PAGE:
The western coast of Sweden is studded with a network of beautifully rounded stone islands known as the Archipelago of Gothenburg. Separated into the northern and southern archipelagos, we decided it was the perfect day trip for a Sunday afternoon. On a tastefully overcast day, Brittany, Bob, his friend Marie, and I set out for our island adventure. The journey was approximately 25-30 minutes by tram from Central Station to the western ferry port.

Starting our journey around Vrångö. 

The beauty of the Västtrafik public transportation system is its inclusion of bus, tram, and ferry transportation. From here we were able to use our 3-day transportation pass to ferry out to the southernmost island. Like most of the archipelago, Vrångö hosts local residents as well as walking trails, cafes, and bountiful waterfront views.
On the western harbor of Vrångö is a lovely little eatery and fish market called Fiskboa. Here Bob treated us to a wonderful lunch complete with our first taste of Swedish shrimp salad and smoked mackerel. To top it off they sold their own pickled herring that we purchased for later.

Little Brittany making her way up the rocks.

From here the journey got a little hectic. Brittany accidentally dropped the herring container on the ground, cracking the container and spilling a lot of the pickling liquid on the ground. But stubborn and insistent, she carried the open container the entire 90-minute journey back to Uncle Bob’s. We almost missed the ferry and were banished to the ferry deck because we smelled like pickled fish. What can you do?
So we thought it appropriate to create a delicious Thai curry soup for the evening as a thank you to our wonderful host.


Little did we know when booking our initial flights that we were going to overlapping with Gothenburg’s EuroPride Festival. I think it’s always a treat to be a part of a city’s grand event that showcases diversity and multicultural acceptance. Our first day in town we couldn’t help but walk through a portion of the festival where we encountered the smiles and happy faces you’d hope to find.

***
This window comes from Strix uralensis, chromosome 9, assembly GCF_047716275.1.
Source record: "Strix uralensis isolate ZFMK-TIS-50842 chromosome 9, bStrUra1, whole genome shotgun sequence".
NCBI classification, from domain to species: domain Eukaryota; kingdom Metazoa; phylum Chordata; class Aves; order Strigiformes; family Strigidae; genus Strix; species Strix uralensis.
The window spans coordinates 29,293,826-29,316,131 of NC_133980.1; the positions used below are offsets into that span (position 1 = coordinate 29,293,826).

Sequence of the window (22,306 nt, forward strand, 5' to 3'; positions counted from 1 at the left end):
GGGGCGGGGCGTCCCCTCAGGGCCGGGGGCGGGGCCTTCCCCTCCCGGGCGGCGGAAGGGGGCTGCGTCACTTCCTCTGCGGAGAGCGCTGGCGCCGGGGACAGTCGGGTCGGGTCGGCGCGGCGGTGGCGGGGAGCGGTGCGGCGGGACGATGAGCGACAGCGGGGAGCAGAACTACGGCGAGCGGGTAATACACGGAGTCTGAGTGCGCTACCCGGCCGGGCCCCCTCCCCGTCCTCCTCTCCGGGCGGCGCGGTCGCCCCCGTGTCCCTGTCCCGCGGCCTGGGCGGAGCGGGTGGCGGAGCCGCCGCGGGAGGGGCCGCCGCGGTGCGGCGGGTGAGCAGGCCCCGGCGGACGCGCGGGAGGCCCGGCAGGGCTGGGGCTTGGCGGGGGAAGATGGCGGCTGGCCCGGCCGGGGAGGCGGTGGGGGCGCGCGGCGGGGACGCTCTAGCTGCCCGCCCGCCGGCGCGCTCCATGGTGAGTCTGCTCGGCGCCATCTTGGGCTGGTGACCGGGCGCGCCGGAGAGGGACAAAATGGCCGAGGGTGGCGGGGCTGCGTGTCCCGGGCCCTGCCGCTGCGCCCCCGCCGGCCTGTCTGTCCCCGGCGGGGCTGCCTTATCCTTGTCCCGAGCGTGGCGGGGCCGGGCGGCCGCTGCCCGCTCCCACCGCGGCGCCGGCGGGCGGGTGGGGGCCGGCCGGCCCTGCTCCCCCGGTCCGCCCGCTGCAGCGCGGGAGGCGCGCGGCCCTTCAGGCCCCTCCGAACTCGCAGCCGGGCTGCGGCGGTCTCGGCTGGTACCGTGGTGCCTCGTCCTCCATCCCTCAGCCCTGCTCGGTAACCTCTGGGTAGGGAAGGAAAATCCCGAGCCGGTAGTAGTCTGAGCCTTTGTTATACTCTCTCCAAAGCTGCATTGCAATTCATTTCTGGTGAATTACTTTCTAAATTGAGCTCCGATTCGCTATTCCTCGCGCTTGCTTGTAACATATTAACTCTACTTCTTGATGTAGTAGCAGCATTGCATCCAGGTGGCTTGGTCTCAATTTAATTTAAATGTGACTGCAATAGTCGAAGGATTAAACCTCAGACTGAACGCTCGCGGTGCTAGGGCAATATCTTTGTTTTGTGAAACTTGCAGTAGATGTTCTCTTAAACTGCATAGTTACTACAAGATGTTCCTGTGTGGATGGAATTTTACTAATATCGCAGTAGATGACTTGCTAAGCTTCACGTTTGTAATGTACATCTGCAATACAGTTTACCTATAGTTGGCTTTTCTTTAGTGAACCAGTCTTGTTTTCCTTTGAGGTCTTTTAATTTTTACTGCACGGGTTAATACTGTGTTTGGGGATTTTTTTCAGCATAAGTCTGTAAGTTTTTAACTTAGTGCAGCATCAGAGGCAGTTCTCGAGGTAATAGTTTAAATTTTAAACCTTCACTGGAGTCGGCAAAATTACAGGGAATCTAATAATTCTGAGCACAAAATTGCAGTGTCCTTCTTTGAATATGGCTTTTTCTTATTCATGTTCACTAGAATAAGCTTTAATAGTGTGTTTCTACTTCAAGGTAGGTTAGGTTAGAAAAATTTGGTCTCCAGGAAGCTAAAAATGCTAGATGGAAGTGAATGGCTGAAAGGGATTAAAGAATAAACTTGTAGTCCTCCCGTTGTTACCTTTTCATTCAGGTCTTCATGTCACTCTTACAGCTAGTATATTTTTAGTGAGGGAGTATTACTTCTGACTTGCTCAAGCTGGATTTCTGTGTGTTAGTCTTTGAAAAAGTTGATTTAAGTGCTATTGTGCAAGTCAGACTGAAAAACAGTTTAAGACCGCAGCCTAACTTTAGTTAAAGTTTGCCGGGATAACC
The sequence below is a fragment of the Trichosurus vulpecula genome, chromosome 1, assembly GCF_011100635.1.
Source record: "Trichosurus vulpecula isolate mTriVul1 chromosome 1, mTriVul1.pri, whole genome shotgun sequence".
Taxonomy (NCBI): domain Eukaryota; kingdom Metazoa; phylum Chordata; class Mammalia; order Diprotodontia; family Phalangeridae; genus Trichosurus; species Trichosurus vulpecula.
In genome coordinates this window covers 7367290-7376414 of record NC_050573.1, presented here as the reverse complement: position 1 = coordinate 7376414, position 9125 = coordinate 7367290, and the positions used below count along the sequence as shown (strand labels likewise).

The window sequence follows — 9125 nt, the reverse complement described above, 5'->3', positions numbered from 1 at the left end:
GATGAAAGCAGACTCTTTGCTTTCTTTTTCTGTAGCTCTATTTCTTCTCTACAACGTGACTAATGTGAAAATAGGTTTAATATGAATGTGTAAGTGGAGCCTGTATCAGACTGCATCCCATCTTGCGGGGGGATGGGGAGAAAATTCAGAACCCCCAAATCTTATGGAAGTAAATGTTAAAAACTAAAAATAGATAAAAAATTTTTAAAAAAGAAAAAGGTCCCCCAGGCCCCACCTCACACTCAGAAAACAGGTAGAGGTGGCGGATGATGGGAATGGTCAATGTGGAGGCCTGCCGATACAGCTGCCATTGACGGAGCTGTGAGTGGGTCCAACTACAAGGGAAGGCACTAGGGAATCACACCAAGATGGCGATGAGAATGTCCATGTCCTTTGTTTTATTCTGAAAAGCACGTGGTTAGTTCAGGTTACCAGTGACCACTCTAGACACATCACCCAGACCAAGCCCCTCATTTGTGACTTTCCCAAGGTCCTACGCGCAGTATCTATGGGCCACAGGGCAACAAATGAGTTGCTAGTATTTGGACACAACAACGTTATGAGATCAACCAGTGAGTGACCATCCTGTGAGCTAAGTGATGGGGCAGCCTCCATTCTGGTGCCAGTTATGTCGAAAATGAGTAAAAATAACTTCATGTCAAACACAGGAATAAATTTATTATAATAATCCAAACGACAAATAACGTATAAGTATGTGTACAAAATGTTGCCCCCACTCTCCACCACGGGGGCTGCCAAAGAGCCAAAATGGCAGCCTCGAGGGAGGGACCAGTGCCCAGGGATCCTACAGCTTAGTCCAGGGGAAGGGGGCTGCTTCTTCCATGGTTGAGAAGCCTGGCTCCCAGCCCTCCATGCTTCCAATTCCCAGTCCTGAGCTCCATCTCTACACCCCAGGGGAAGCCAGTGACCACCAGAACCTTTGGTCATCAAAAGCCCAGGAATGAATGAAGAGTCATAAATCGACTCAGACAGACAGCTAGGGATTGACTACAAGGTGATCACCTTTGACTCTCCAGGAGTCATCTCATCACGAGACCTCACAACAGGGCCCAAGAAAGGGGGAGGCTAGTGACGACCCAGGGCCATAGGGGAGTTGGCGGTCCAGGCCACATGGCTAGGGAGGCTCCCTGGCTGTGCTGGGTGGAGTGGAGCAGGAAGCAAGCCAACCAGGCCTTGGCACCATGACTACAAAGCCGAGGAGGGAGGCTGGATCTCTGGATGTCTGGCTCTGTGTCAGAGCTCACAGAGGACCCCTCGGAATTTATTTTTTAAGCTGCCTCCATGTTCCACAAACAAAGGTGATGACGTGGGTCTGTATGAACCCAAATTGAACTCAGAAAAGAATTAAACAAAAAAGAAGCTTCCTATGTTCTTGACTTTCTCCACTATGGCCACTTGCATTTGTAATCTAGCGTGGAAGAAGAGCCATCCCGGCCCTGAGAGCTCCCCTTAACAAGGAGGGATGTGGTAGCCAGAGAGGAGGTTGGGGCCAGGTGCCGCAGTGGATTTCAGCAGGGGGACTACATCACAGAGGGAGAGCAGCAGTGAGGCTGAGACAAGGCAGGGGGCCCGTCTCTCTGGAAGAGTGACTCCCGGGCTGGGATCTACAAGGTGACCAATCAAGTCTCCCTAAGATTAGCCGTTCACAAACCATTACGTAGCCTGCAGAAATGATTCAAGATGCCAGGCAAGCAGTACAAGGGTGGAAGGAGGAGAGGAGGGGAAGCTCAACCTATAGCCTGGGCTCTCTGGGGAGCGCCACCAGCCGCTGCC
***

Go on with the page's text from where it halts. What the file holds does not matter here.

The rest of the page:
EuroPride signage in Gothenburg.

The energy around the first band was fun and uplifting. We were able to slow down and bask in the company of our newly found peers, a travel tactic we are working to improve. It has proven beneficial to change our mindsets from chasing after an experience to enjoying the experience right in front of us.
The capstone to our Culturefest experience was watching Uncle Bob’s band, Wolf Men Jaxx, belt out some Tom Waits tunes paired with the punk rockers, Rivjärn, that headlined after them. After leaving the show we popped out into the rain and saw a giant crowd dancing to Boy George and an Aretha Franklin tribute. We caught a glimpse of the show then turned to go have a friendly brew to commemorate Bob’s performance.


As a traveler in a new city, it can be overwhelming to find the perfect dining experience. Budget, atmosphere, cuisine, and location all play a significant role in Brittany and I’s decisions. Sometimes you have to retrace your steps and sometimes you just get lucky! We happened to have Ölstugan Tullen, Uncle Bob’s corner pub. With a great little menu of reasonably priced Swedish favorites and a wide selection of beers to pair for any occasion, this local spot it a great place to dine out or meet with friends for a pint. The cozy atmosphere will keep you coming back.

A view of the town from the top of a hill.

If you’re out late having a little fun, there are an assortment of corner stands and food carts offering a satisfying bite. One such stand, Greken i Stan, offers the Gothenburg staple “hel special”. This treat consists of two hot dogs topped with mashed potatoes, ketchup, mustard, and a mayo-based relish. Perhaps not the most dainty dish, this handful is surely satisfying and fairly priced!
Just looking for a sandwich? Don’t pass up 7/11. You hear a lot about their popularity in Southeast Asia, but we didn’t realize that this would be the quickest, cheapest place to consistently grab a snack or coffee. For just two or three dollars you can grab a toastie or coffee and continue on your way.